Within large organisations like Standard Chartered I think the application of values is reasonably consistent across geographies, but outside of your corporate bubble the culture impacts a lot more strongly. In the UK, it is easier than in some locations to raise topics which might be considered difficult elsewhere. That said, the fact that it's easier to raise those topics, doesn't mean that they don't exist, which means that it is still important to focus on D&I. In Poland, we were hiring in areas of the business that were much more male dominated, such as cybersecurity or specific programming languages for risk modelling or financial crime compliance. Rather than aiming for fixed quotas of women, we tried to create the right enablers that would position us to be an employer of choice for the smaller female talent pipeline that was available. We used social media, as well as targeted events and made sure that the broader community was aware of what Standard Chartered brand values stood for. We also used techniques such as ensuring there was always a diverse interview panel, which makes a huge difference.
I believe that good leaders who embody the values that you're looking to present as your corporate values, tend to act as a magnet for people with those same behaviour patterns. So, being physically visible as a female leader in the bank at events that were focused around the sectors that we were looking to hire in was important. At traditionally male-dominated events, such as those in cybersecurity, we found that by having a female presence there, the few women that were there tended to get drawn towards you. Having a diverse team is critical. Diverse teams are more successful and more innovative, but it's an ongoing process. It's not something that you can do once, it must be constantly invested in and reinforced.
Once you've attracted that diverse talent, how do you retain them and develop them as future leaders?
Creating good career pathways, particularly in a new entity, is challenging because the variety of opportunities grows with the size of the business. We had a lot of programs around awareness of opportunities within the organisation and up to 30% of roles are now filled internally in the Poland entity, so that's quite an achievement after only three years. The enablers like open days and training are important too, as is getting hiring managers to be open to the fact that internal hires may not have the perfect skill set, but they are already well networked in the organisation, which can outweigh the benefits of hiring the perfect candidate externally who is new to the organisation.
In terms of retention, the more challenging part of the D&I agenda is being inclusive. A lot of large organisations can create diversity, but struggle in terms of creating and measuring an inclusive environment. Even some of the best managers who are extremely good at focusing on diversity in their teams may not always have the inclusive culture they think they have. One of the best ways to approach that is through self-awareness. Unconscious bias training is very helpful to raise self-awareness of when you might be showing bias. Setting out clear corporate values and letting people know what is expected is also important. One of the things we do in the early parts of people's careers is focus on understanding what the value structures mean and what's important and why it's important.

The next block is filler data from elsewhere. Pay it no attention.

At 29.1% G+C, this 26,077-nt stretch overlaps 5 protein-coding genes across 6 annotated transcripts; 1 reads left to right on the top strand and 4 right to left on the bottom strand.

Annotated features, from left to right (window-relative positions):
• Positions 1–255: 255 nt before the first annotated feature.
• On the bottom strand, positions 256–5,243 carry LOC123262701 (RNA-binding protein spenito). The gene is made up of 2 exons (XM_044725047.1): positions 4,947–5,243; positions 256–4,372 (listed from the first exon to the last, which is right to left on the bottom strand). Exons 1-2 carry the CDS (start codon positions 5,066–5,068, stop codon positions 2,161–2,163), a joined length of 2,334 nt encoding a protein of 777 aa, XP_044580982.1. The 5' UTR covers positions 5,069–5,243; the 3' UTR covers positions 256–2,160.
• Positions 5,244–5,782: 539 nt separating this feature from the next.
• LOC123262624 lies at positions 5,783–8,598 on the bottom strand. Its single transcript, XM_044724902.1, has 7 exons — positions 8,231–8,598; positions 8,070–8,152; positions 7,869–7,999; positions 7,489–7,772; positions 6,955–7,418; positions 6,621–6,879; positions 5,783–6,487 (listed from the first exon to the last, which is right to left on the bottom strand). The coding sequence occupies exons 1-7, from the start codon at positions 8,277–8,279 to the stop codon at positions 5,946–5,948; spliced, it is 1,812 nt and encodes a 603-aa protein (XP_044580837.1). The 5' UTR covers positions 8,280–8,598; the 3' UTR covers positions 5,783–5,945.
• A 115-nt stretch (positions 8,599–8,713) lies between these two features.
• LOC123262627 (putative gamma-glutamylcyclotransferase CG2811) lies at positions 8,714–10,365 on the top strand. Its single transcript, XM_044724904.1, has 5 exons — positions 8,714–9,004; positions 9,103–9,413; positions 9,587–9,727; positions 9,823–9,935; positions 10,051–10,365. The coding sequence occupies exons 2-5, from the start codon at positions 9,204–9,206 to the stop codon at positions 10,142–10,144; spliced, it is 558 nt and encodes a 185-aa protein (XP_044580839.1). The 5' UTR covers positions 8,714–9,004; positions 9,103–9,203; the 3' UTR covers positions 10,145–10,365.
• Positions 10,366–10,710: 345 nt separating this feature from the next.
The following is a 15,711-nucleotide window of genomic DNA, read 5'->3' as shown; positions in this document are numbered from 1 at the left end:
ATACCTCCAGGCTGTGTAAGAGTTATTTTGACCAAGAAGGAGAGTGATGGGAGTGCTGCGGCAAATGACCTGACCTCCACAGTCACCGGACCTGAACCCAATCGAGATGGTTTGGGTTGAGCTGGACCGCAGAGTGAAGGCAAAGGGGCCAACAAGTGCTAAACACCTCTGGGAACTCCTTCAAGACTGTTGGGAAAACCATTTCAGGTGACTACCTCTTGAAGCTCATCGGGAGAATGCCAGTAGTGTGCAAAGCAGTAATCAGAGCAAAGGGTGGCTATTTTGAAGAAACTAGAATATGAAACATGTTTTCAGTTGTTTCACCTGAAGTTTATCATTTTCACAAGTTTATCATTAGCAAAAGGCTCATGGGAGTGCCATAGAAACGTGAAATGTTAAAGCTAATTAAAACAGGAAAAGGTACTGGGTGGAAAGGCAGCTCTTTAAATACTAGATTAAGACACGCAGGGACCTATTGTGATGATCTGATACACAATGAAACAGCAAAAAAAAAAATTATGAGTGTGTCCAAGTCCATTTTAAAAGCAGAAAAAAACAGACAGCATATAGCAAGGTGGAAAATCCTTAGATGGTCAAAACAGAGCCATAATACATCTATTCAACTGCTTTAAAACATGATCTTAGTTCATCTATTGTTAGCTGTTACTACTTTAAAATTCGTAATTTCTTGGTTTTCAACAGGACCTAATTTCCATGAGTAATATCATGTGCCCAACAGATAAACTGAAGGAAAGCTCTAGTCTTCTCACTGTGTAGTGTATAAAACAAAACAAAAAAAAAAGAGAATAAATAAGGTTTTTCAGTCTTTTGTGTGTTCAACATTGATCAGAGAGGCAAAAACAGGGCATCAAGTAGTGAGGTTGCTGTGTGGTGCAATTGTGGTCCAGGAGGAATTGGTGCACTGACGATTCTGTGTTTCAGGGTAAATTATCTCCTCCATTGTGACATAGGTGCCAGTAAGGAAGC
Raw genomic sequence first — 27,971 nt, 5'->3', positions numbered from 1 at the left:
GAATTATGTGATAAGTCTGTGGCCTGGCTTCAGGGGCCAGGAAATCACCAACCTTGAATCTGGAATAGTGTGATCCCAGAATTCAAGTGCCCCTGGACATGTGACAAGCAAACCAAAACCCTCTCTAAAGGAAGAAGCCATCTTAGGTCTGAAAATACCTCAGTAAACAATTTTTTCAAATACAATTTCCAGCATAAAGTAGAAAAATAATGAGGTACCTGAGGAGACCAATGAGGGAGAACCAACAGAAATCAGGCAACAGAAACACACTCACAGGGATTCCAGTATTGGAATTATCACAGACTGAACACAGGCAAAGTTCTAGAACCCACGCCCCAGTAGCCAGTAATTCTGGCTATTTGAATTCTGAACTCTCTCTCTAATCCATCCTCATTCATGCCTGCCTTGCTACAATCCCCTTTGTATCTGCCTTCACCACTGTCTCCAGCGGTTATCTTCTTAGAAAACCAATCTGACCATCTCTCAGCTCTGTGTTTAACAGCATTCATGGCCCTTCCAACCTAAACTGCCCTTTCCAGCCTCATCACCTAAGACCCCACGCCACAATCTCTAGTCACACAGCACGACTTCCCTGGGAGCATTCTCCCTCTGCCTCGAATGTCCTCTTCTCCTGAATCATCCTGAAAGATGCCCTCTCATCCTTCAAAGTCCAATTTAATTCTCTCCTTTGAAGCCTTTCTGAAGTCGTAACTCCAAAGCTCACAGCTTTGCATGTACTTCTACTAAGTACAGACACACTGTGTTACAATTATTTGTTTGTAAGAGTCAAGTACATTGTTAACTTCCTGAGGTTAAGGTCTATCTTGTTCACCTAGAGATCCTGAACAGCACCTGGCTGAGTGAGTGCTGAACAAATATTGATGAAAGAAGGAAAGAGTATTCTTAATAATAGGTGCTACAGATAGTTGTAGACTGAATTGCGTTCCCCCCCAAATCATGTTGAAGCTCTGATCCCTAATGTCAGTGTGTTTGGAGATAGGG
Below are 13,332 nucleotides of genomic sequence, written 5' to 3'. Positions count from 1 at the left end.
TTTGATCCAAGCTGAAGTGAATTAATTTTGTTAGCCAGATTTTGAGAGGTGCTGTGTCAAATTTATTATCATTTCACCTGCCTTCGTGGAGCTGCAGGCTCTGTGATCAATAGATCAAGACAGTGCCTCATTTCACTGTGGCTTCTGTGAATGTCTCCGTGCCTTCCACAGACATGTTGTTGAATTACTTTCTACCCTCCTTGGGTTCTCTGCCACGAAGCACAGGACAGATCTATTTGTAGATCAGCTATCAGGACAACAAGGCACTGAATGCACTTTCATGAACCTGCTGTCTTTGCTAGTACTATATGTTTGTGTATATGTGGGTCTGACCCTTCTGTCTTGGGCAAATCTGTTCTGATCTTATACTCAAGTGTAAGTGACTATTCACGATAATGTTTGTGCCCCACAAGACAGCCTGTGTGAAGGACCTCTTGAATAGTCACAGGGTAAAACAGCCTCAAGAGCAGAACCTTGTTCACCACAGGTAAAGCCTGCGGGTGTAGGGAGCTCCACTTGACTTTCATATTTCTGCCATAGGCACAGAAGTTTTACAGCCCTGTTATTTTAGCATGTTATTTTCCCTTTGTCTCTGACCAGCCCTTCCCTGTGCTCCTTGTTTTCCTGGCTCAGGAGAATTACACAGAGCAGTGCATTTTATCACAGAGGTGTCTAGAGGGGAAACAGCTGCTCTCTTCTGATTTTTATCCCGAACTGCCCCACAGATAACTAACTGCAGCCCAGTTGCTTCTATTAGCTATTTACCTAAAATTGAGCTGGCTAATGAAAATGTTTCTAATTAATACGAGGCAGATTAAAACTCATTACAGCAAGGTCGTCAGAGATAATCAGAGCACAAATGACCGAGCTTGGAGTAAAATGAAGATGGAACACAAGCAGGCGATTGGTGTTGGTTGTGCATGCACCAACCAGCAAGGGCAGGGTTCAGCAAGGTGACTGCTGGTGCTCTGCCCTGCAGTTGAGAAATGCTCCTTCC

What do we need to be aware of in relation to inclusion when it comes to the new ways of working?
Over the last year and a half, we've all addressed how to pivot running a team or how to run an organisation in a very different operating and working environment. One sector of the workforce I think we need to focus on are people at earlier stages of their careers. The need for mentorship, supervision, and on-the-job training is more significant than when you're more matured into your role or career path. It's very challenging to create the casual support that is needed in those early stages in a virtual environment, which is by nature more formalised. You can't just pop over to someone's desk to ask a question now. It is a naturally halted and more structured approach and lot less casual. Casual interaction results in a faster learning trajectory that can lead to a more successful start to someone’s career path. Casual interaction also supports corporate stickiness because time in the office with your peers helps to infuse good corporate values and in feeling part of the team.
Do you have any final advice that you would give to someone early in their career who aspires to be a future leader?
My first advice would be to be bold. Ask for what it is that you want. You might not get it, but the worst that can happen is somebody says no. Very often, people don't say no, and even if you don't get exactly what you want, quite often you will get something else. The second thing is, be open. The path that opens up for you as a consequence of being bold might be different, but it might also be more rewarding than expected. Lastly, be inquisitive. Never stop learning, never stop being open to new ideas, never stop inquiring about individuals, different subjects, or different parts of your organisation, to keep learning and growing.
Posted about 2 months ago